# Re: Fuzzy Logic & Neural Nets

Pramit 'Jake' Sarma (psarma@che.iitb.ernet.in)
Sat, 11 Dec 1999 17:28:48 +0100 (MET)

Actually, by Weierstrass' Approximation Theorem, a sequence of simple
polynomials can map, or 'handle' any smooth function, on a compact
set. It is also the basis for all the so-called Universal Function Approximator
(UFA) results.

So, then one may ask, if that is so, then why use any of the intelligent
systems mappers when a clearly far simpler set of basis mono/poly-nomials
will do? Why construct a multi-layer neural net (NN), and all of it's
extensions/modifications/enhancements and subject it to
identifications using sophisticated, involved parameter searches?

In the manner of a "step-down" analogy, this is precisely the equivalent
of why's between any two sub-fields in systems: or the
requirement/existence problem is more or less the same for the pair of
(polynomial sequences, neural nets) as for
(neural nets, fuzzy logic). Once begun, this comparison process need not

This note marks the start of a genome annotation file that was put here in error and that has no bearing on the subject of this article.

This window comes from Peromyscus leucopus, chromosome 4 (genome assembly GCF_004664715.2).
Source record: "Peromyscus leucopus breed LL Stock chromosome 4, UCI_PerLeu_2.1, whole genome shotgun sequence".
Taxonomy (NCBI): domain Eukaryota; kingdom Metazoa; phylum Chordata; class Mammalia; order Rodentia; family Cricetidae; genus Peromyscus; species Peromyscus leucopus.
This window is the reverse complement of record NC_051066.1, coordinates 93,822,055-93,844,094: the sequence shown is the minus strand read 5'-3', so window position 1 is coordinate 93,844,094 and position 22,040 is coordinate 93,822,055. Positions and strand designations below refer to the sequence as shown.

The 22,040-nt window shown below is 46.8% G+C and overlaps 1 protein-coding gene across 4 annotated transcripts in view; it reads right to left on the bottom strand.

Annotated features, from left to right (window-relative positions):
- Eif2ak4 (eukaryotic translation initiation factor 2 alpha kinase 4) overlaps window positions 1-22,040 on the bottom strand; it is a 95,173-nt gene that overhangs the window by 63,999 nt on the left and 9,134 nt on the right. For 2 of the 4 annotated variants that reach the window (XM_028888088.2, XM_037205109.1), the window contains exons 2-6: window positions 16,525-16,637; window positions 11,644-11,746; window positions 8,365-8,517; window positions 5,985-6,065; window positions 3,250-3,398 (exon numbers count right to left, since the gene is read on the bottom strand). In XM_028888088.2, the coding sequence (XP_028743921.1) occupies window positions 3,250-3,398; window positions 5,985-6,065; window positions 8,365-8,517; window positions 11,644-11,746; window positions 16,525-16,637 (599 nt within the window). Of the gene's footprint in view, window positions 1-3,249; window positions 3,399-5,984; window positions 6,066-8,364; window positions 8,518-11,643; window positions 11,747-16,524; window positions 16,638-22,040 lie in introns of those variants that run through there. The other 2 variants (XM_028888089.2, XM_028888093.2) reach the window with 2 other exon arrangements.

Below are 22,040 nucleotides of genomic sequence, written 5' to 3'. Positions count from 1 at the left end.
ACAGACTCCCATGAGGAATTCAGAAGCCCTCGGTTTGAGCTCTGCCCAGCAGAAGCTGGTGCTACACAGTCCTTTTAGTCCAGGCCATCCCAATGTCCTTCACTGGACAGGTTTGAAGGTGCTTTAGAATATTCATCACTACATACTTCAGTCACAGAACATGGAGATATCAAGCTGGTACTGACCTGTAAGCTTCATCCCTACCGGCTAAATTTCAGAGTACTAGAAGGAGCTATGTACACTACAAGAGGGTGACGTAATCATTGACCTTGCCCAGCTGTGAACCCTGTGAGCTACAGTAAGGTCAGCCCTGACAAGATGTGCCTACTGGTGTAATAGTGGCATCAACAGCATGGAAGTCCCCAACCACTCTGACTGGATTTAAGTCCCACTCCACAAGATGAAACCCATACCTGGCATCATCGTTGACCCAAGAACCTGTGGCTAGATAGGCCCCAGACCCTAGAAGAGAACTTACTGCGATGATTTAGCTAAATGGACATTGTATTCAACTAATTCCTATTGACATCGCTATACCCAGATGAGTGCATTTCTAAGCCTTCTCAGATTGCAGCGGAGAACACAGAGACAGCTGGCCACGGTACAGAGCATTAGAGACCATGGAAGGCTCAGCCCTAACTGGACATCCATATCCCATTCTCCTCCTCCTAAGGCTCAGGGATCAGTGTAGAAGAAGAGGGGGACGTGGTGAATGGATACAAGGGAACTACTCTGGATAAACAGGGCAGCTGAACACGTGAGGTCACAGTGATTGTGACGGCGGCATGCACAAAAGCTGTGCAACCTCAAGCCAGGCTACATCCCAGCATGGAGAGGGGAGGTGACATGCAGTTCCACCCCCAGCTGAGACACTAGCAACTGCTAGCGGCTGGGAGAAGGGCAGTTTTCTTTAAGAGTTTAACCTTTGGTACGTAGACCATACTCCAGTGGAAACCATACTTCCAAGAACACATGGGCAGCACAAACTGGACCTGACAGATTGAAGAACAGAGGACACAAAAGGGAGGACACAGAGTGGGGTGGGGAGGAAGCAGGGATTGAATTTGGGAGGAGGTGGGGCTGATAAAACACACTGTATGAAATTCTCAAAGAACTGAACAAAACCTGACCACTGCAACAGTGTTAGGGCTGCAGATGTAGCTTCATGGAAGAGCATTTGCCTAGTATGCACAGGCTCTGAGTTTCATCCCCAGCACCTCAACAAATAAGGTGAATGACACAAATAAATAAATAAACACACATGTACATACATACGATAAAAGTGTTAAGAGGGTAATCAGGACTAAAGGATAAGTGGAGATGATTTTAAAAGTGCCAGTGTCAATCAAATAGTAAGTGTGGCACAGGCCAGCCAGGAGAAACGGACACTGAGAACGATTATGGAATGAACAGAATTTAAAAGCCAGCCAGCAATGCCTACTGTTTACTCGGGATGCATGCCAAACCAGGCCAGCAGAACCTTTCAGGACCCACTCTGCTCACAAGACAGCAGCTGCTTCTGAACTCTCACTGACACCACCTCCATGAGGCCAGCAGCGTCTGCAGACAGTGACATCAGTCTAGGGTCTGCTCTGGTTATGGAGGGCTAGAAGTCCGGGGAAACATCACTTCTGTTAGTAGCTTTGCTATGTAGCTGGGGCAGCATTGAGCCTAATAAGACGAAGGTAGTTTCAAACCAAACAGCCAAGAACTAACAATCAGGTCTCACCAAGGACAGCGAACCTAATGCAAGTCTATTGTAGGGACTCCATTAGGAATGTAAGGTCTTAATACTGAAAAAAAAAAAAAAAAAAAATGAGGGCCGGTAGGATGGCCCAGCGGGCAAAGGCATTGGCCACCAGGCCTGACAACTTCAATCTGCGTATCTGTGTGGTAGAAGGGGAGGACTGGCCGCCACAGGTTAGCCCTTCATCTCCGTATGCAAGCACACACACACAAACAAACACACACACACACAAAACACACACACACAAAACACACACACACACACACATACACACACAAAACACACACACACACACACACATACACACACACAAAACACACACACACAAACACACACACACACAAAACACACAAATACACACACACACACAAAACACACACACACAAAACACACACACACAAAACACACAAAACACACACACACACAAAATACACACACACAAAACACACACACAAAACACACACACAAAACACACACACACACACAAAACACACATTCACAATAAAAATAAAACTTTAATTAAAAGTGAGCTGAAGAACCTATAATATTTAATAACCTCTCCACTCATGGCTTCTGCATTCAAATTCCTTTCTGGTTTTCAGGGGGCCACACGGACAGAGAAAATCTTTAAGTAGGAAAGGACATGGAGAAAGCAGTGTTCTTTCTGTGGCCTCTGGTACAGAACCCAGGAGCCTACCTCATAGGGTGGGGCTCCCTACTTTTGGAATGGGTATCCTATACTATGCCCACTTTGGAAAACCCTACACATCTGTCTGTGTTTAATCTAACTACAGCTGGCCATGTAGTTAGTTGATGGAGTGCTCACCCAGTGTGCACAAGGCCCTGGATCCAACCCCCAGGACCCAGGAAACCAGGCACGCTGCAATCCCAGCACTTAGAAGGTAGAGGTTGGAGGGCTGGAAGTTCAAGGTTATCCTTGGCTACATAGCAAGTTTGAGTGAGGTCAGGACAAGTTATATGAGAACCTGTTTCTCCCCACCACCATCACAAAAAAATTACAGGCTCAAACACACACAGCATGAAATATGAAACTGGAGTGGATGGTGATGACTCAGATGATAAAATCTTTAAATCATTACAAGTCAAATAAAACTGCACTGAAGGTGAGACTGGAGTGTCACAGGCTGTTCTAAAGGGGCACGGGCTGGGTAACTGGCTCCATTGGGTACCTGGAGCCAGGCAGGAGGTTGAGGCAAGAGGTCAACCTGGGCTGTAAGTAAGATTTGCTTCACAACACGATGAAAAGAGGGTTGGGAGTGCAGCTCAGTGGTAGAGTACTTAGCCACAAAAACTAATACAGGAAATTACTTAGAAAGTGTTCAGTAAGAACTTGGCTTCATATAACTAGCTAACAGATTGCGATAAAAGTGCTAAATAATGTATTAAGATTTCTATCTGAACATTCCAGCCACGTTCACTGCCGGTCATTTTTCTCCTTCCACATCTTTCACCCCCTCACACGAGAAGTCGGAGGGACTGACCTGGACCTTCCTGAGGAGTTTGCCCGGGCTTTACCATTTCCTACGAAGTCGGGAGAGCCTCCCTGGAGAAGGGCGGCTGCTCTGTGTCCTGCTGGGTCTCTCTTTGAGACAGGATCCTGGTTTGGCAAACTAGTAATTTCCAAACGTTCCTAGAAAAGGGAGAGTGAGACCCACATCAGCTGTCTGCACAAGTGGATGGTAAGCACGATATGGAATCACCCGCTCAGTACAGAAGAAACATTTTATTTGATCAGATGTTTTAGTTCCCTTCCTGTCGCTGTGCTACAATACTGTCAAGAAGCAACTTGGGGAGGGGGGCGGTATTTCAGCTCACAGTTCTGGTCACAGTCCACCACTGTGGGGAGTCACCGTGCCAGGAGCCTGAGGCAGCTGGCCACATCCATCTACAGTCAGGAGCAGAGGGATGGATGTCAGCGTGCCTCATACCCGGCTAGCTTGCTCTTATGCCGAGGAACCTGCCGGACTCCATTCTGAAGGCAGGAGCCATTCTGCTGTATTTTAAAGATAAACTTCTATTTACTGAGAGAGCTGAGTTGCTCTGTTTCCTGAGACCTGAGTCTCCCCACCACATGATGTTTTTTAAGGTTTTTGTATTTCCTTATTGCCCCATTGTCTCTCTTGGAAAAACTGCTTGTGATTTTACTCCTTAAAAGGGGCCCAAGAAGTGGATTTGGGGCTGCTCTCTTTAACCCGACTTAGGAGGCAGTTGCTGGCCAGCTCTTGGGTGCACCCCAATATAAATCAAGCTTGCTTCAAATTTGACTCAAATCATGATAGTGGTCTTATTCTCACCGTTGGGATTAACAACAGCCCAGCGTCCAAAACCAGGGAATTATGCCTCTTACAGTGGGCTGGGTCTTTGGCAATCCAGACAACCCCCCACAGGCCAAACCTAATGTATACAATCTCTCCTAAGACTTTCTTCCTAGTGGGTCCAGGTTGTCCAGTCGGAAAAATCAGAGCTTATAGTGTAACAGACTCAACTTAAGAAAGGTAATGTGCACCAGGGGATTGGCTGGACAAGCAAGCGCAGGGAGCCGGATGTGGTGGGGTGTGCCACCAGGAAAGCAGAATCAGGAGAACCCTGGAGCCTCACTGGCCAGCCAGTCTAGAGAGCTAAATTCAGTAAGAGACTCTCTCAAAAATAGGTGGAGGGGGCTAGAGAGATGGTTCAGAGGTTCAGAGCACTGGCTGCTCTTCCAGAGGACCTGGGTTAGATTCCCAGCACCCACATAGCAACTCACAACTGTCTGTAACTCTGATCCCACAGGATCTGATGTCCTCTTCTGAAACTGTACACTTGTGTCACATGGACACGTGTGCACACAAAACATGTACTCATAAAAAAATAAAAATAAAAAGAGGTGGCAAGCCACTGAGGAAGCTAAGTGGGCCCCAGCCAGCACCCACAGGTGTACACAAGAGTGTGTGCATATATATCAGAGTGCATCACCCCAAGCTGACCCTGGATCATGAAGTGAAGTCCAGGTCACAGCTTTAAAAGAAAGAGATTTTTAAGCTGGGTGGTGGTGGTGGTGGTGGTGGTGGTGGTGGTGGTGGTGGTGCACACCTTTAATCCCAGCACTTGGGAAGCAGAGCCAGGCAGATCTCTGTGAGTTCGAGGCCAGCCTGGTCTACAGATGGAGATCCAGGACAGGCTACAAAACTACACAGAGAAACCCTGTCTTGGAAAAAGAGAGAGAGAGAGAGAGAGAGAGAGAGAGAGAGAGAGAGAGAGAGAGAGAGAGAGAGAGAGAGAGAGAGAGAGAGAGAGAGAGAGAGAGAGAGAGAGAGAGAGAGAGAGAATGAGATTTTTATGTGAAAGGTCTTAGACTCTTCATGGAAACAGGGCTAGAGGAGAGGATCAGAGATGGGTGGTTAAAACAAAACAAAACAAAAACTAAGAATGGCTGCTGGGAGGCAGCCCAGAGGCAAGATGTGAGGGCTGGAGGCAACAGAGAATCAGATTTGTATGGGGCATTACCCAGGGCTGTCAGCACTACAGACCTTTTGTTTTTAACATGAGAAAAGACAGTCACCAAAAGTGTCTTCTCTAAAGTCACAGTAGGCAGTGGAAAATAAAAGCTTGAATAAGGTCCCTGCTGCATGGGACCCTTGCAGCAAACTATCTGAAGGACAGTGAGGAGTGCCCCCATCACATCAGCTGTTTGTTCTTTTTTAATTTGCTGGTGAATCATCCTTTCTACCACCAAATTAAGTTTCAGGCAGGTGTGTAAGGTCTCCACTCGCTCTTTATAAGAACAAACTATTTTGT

stop there: fuzzy logic must give way to approximate crisp equation-based
models, in turn to detailed or so-called `truth' equation-based
models, which spirals on, for engineers, into the real physical
system itself ... a 'model' of itself, for the sake of completeness.

Or, the question appears to induce this hierarchy of models - completely
general on one side, to totally specific on the other. But this is
hierarchy is precisely the selection of which produces the meta-field of
'modelling'. Or, perhaps another way of interpreting the question in this
light is "What is the relevance, in modeling, of each of NN and FL"?

It is a question of modelling, related to engineering and systems
practice. It is a question of having a 'toolbox' ... the tools that best
fit a case, are the ones to choose, for efficient handling and good
performance. A "universal wrench" is only sometimes a good answer, and
often not the best. One trades off efficiency for generality. The
important thing is to have this efficiency/generality
information available - from the "domain experts".

On Wed, 8 Dec 1999, Yaochu Jin wrote:

> Hi,
>
> > I hope this question will not offend anyone.
>
> This is a good question.
>
> > Is there anything in fuzzy logic neural nets can't already handle ?
> > RBF, Probabilistic, Kohonen nets and the likes already handle fuzzy
> > classification quite neatly, don;'t they?
>

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Pramit "Jake" Sarma
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